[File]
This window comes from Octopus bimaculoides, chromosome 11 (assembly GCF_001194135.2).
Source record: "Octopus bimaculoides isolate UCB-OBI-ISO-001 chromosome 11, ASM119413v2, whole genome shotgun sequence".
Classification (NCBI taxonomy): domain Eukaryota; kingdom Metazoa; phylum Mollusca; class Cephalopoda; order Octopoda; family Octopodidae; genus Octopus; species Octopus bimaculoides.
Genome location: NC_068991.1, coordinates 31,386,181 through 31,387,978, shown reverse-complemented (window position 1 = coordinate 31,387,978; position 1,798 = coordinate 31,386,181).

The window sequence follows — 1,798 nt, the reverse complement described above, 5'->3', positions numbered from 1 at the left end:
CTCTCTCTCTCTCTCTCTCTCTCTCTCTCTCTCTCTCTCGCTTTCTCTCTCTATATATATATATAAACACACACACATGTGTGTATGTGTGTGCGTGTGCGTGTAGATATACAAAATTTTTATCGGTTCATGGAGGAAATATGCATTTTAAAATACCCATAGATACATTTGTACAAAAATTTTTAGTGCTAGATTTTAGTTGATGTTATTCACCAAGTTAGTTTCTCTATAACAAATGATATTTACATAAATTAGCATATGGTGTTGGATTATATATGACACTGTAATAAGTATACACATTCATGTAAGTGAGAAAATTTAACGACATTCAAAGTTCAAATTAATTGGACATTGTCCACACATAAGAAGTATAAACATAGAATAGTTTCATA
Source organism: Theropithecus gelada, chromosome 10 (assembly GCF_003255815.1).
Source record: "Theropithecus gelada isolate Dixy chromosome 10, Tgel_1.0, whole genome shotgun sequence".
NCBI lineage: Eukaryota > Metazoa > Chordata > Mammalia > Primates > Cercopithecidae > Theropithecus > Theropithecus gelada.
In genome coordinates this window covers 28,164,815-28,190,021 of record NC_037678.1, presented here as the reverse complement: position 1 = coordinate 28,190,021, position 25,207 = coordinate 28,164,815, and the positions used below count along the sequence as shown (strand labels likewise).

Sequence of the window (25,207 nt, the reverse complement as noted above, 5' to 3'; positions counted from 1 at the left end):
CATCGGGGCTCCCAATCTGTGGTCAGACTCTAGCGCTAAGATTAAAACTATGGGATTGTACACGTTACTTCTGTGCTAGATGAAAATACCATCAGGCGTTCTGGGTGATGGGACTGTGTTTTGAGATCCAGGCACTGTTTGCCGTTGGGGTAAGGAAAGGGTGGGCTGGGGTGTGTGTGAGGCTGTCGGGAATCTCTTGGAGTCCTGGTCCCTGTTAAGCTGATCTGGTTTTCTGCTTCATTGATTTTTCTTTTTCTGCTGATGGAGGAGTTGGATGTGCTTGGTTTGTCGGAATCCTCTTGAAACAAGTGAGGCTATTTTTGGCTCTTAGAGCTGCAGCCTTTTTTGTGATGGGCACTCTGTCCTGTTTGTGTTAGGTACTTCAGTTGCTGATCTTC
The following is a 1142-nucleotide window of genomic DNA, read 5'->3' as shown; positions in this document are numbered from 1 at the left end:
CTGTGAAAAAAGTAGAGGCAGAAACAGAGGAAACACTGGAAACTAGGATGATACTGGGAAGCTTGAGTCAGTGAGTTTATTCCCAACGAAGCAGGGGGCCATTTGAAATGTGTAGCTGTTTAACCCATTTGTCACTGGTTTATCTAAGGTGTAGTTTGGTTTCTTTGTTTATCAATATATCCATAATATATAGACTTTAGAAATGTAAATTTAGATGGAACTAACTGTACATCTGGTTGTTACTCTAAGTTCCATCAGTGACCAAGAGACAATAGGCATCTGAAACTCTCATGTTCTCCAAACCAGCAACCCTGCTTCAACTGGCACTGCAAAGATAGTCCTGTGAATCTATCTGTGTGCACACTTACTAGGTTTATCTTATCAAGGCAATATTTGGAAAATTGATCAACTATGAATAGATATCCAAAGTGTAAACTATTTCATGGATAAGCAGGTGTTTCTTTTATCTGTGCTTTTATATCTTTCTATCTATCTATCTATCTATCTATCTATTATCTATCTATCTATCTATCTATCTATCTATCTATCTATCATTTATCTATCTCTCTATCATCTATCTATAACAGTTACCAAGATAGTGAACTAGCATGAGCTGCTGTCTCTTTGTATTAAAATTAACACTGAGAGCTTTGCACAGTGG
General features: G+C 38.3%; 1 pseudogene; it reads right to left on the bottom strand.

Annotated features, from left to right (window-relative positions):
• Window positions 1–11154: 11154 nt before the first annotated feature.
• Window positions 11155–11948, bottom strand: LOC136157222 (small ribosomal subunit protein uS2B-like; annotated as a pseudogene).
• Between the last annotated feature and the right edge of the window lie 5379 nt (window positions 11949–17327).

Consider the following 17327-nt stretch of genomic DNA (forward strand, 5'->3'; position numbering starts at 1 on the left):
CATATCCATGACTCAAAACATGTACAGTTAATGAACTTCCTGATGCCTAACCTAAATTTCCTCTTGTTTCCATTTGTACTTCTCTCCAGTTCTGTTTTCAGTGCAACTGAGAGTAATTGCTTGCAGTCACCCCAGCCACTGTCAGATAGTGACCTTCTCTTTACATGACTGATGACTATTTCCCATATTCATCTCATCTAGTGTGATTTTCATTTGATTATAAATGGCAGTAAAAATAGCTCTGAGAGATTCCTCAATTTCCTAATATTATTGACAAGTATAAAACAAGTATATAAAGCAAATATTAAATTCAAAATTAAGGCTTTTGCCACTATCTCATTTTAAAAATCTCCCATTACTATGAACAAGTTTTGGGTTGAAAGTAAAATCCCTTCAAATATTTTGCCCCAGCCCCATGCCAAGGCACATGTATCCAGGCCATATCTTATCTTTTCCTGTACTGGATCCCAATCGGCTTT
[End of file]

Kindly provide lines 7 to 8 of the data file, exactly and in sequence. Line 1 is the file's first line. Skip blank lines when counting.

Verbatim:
Source organism: Theropithecus gelada, chromosome 10 (assembly GCF_003255815.1).
Source record: "Theropithecus gelada isolate Dixy chromosome 10, Tgel_1.0, whole genome shotgun sequence".